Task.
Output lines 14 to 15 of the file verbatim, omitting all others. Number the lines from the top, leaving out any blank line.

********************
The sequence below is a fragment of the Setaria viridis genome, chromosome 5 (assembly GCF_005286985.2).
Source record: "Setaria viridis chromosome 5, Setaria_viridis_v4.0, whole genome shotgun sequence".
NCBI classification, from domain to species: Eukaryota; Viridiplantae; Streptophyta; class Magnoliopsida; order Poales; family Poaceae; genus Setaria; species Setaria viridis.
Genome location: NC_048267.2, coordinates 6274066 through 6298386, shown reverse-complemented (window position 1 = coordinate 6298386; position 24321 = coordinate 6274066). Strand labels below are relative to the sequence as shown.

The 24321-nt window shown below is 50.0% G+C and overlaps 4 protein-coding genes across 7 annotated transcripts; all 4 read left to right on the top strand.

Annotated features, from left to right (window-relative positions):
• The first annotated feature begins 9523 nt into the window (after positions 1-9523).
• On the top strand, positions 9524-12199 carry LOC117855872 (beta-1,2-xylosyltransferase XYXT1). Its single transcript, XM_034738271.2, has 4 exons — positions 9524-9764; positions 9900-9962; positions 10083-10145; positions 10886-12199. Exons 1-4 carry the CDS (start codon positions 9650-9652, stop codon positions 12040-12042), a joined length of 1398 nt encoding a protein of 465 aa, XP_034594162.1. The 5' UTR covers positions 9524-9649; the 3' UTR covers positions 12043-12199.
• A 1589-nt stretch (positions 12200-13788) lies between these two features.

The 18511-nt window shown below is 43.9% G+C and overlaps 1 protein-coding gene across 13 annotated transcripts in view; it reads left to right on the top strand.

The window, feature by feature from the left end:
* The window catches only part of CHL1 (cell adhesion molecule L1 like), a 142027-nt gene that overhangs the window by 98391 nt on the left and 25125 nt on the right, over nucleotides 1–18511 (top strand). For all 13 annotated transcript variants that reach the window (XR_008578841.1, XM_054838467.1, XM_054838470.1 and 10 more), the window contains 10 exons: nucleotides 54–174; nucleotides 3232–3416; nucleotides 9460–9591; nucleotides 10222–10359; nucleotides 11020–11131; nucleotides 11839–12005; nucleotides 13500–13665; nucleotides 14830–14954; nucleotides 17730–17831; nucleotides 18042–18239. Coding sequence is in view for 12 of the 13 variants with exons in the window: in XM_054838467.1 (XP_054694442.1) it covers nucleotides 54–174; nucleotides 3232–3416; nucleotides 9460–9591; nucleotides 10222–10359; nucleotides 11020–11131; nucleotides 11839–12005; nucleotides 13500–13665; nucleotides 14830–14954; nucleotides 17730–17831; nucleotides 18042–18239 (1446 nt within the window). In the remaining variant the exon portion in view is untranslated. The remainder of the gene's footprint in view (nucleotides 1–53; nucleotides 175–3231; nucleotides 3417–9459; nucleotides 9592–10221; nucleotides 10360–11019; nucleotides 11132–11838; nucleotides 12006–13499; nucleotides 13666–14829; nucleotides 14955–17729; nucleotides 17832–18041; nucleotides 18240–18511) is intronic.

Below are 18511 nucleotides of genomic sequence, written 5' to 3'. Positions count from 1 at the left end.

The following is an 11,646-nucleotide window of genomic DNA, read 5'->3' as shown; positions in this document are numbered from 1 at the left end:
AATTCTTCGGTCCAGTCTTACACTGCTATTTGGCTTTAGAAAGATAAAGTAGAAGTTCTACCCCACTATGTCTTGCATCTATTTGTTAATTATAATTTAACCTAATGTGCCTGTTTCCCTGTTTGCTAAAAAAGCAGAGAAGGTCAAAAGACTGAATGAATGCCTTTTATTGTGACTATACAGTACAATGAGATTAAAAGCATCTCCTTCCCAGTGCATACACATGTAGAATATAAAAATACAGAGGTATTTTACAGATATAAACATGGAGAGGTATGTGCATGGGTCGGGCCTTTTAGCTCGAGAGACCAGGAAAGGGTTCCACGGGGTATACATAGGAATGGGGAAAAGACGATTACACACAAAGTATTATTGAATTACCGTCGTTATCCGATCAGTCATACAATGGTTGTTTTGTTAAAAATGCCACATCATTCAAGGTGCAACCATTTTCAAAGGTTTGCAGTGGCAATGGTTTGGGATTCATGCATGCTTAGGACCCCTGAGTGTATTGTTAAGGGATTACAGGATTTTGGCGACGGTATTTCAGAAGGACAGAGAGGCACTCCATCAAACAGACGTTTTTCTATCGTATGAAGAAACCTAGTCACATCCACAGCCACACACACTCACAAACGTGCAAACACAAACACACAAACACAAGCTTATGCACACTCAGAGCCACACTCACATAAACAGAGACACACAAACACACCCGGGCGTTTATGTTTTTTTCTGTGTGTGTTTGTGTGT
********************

The following is an 11,646-nucleotide window of genomic DNA, read 5'->3' as shown; positions in this document are numbered from 1 at the left end:
AATTCTTCGGTCCAGTCTTACACTGCTATTTGGCTTTAGAAAGATAAAGTAGAAGTTCTACCCCACTATGTCTTGCATCTATTTGTTAATTATAATTTAACCTAATGTGCCTGTTTCCCTGTTTGCTAAAAAAGCAGAGAAGGTCAAAAGACTGAATGAATGCCTTTTATTGTGACTATACAGTACAATGAGATTAAAAGCATCTCCTTCCCAGTGCATACACATGTAGAATATAAAAATACAGAGGTATTTTACAGATATAAACATGGAGAGGTATGTGCATGGGTCGGGCCTTTTAGCTCGAGAGACCAGGAAAGGGTTCCACGGGGTATACATAGGAATGGGGAAAAGACGATTACACACAAAGTATTATTGAATTACCGTCGTTATCCGATCAGTCATACAATGGTTGTTTTGTTAAAAATGCCACATCATTCAAGGTGCAACCATTTTCAAAGGTTTGCAGTGGCAATGGTTTGGGATTCATGCATGCTTAGGACCCCTGAGTGTATTGTTAAGGGATTACAGGATTTTGGCGACGGTATTTCAGAAGGACAGAGAGGCACTCCATCAAACAGACGTTTTTCTATCGTATGAAGAAACCTAGTCACATCCACAGCCACACACACTCACAAACGTGCAAACACAAACACACAAACACAAGCTTATGCACACTCAGAGCCACACTCACATAAACAGAGACACACAAACACACCCGGGCGTTTATGTTTTTTTCTGTGTGTGTTTGTGTGT